From some corners of evangelical Christianity come the cries for apostolic ministry – ministries of authority, physical healing, signs, words of knowledge, prophesy, and the “supernatural.” The desire is for apostolic results. But, what about the apostolic kind of life that goes with it? These results did not come through empty vessels but through men shaped by asceticism, hardship, resistance, and prayer. A modern apostle might say, “It doesn’t matter. The supernatural is God’s work. It matters little how I live or who I am.” The Apostle Paul would disagree.
In 1 Corinthians 4.9-16, the Apostle Paul, from first hand experience, describes what being an apostle looks like:
- last of all
- sentenced to death
- a spectacle to the world, angels and others
- a fool for Christ’s sake
- held in disrepute
- hungry and thirsty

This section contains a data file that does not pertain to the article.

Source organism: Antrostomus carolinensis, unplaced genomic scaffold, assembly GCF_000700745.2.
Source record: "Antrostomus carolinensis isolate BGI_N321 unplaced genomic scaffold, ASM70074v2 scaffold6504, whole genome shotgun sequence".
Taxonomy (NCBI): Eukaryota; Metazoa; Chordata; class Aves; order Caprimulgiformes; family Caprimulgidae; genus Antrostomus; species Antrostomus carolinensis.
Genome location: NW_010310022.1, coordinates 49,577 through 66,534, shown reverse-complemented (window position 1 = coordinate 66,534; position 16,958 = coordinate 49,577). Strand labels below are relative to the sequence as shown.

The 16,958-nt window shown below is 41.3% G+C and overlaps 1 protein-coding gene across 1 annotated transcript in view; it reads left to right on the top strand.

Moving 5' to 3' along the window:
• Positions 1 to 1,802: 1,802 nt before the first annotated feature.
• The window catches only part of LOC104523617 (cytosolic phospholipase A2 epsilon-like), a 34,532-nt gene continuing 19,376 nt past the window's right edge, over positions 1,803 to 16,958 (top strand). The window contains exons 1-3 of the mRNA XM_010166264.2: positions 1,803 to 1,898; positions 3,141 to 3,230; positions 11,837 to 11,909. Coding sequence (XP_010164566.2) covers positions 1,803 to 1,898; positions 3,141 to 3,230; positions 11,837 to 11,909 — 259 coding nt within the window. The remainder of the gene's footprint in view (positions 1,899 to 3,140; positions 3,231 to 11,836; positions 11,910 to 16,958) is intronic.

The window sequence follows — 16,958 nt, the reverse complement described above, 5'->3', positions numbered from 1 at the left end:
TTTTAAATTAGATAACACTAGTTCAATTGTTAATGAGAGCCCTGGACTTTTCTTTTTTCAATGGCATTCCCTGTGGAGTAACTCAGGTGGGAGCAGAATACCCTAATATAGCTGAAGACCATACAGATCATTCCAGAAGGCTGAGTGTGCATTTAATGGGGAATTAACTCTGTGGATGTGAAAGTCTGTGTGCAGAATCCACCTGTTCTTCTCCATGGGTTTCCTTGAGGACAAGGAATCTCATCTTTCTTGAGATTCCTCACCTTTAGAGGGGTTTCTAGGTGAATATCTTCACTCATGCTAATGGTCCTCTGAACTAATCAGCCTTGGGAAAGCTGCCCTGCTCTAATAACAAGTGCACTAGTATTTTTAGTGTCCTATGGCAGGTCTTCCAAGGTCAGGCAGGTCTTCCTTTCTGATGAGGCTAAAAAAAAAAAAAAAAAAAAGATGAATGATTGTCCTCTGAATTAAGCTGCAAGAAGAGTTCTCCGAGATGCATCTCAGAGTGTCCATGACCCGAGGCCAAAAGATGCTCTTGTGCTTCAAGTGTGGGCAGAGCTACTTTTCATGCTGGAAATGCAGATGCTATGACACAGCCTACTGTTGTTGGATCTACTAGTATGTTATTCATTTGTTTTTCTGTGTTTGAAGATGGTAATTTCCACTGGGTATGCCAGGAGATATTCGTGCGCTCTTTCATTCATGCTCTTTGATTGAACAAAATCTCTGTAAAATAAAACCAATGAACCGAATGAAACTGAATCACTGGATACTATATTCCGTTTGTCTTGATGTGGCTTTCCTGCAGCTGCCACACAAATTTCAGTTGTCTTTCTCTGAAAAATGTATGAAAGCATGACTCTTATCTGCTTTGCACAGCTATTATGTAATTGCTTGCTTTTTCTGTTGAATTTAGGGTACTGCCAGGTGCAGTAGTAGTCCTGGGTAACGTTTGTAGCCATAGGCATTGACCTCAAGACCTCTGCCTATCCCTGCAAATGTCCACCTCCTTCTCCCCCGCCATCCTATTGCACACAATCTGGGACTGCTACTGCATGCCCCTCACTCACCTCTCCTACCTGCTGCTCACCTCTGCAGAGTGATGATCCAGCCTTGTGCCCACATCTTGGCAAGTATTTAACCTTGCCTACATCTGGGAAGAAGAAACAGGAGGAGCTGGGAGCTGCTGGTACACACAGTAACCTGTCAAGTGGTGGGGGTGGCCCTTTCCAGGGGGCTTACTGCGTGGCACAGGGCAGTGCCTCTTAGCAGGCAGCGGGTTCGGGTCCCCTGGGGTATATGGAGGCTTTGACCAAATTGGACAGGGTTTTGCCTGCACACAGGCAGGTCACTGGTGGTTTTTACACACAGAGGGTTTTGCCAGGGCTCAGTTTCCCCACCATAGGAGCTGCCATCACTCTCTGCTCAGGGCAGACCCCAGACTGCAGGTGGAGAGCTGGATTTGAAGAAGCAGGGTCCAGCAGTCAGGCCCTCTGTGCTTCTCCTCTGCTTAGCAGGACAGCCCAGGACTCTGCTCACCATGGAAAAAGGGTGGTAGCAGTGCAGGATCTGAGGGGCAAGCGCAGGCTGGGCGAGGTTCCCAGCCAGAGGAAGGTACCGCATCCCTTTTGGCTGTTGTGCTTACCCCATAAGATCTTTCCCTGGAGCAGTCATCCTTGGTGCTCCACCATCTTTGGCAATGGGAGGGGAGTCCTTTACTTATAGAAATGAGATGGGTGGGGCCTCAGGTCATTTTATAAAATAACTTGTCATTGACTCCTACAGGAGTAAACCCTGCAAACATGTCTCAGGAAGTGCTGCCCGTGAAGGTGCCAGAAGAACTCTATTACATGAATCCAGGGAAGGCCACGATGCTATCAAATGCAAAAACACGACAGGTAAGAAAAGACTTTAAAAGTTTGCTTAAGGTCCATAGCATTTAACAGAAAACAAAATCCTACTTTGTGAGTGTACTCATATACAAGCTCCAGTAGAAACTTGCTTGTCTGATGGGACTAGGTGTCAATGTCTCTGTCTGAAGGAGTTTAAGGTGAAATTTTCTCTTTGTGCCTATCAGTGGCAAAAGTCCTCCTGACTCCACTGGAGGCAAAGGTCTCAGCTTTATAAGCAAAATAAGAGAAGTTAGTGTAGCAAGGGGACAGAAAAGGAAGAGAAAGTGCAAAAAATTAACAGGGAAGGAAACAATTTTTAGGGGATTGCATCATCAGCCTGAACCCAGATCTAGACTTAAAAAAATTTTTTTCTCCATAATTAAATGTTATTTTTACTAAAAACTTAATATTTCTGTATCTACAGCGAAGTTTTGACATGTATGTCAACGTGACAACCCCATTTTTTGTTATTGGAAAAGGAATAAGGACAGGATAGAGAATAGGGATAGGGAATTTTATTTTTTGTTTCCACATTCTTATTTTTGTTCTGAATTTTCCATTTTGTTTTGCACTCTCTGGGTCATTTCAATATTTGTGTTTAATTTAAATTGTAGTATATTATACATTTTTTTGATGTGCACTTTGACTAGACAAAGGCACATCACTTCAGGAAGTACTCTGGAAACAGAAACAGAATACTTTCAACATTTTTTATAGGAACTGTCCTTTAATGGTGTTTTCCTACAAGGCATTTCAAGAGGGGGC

- poorly dressed
- involved in manual labor
- reviled yet blesses
- persecuted yet endures
- slandered yet speaks well of the slanderers
- the scum of the world
- rejected like garbage
Contrast this with the modern-day “apostle,” who is trying hard to be:
Paul’s description could easily be dismissed as only applying to first century apostles. If only he had not gone on to say,
I admonish you because you have countless guides who want to tell you how to live but not many fathers who are actual examples of how to live. That’s why I say, “live as I live; imitate me.”
You and I are not apostles. But we are to become apostle-like Christians as Paul describes. This is at the core of our journey with Jesus Christ and his apostles.
It is a journey to nothingness.
In his second letter to the Corinthians, the Apostle writes, “Always carrying in the body the death of Jesus so that the life of Jesus may also be manifested in our bodies” (4.10). Nothingness is the place we experience everything good.
It is only in dying that we experience real life.
Do you know much about the Apostles? Unfortunately, I don’t.
Today, let’s find out more about these men who changed the world in their living and in their dying.
Spoiler alert: with one exception, they all died as martyrs. How did they live? How did they die? Let’s do some research. Then, let’s do some self-examination in light of what we find.
Share below a gem that you discover and how it impacts you. And share this post with others.